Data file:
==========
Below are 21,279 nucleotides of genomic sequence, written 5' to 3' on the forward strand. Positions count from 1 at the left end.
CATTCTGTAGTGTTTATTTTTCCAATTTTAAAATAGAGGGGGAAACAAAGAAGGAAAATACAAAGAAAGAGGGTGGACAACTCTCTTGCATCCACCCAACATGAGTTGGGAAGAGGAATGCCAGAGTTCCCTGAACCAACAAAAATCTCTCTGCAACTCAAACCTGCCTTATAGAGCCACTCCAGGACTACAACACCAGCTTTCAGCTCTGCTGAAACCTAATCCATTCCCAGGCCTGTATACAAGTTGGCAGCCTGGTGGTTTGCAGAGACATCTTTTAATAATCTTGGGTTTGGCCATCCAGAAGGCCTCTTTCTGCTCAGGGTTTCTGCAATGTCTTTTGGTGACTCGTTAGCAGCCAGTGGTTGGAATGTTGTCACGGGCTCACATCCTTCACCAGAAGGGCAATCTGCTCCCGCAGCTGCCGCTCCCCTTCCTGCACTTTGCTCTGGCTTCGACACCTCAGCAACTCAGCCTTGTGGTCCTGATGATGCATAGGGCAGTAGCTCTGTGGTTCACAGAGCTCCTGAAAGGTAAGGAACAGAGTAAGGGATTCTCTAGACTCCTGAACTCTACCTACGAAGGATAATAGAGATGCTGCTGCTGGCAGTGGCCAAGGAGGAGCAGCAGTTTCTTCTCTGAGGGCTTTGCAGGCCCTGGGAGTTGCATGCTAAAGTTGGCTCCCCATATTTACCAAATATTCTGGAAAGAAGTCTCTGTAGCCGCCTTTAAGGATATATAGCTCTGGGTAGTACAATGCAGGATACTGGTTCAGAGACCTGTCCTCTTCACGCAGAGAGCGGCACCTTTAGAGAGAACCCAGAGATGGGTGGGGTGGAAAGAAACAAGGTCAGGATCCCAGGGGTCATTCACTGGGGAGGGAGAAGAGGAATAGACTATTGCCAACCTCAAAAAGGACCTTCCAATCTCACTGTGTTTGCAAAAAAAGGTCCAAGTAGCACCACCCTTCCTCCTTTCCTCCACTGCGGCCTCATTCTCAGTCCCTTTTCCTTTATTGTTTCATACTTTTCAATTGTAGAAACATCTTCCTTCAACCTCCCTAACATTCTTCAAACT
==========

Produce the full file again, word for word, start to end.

Below are 21,279 nucleotides of genomic sequence, written 5' to 3' on the forward strand. Positions count from 1 at the left end.
CATTCTGTAGTGTTTATTTTTCCAATTTTAAAATAGAGGGGGAAACAAAGAAGGAAAATACAAAGAAAGAGGGTGGACAACTCTCTTGCATCCACCCAACATGAGTTGGGAAGAGGAATGCCAGAGTTCCCTGAACCAACAAAAATCTCTCTGCAACTCAAACCTGCCTTATAGAGCCACTCCAGGACTACAACACCAGCTTTCAGCTCTGCTGAAACCTAATCCATTCCCAGGCCTGTATACAAGTTGGCAGCCTGGTGGTTTGCAGAGACATCTTTTAATAATCTTGGGTTTGGCCATCCAGAAGGCCTCTTTCTGCTCAGGGTTTCTGCAATGTCTTTTGGTGACTCGTTAGCAGCCAGTGGTTGGAATGTTGTCACGGGCTCACATCCTTCACCAGAAGGGCAATCTGCTCCCGCAGCTGCCGCTCCCCTTCCTGCACTTTGCTCTGGCTTCGACACCTCAGCAACTCAGCCTTGTGGTCCTGATGATGCATAGGGCAGTAGCTCTGTGGTTCACAGAGCTCCTGAAAGGTAAGGAACAGAGTAAGGGATTCTCTAGACTCCTGAACTCTACCTACGAAGGATAATAGAGATGCTGCTGCTGGCAGTGGCCAAGGAGGAGCAGCAGTTTCTTCTCTGAGGGCTTTGCAGGCCCTGGGAGTTGCATGCTAAAGTTGGCTCCCCATATTTACCAAATATTCTGGAAAGAAGTCTCTGTAGCCGCCTTTAAGGATATATAGCTCTGGGTAGTACAATGCAGGATACTGGTTCAGAGACCTGTCCTCTTCACGCAGAGAGCGGCACCTTTAGAGAGAACCCAGAGATGGGTGGGGTGGAAAGAAACAAGGTCAGGATCCCAGGGGTCATTCACTGGGGAGGGAGAAGAGGAATAGACTATTGCCAACCTCAAAAAGGACCTTCCAATCTCACTGTGTTTGCAAAAAAAGGTCCAAGTAGCACCACCCTTCCTCCTTTCCTCCACTGCGGCCTCATTCTCAGTCCCTTTTCCTTTATTGTTTCATACTTTTCAATTGTAGAAACATCTTCCTTCAACCTCCCTAACATTCTTCAAACT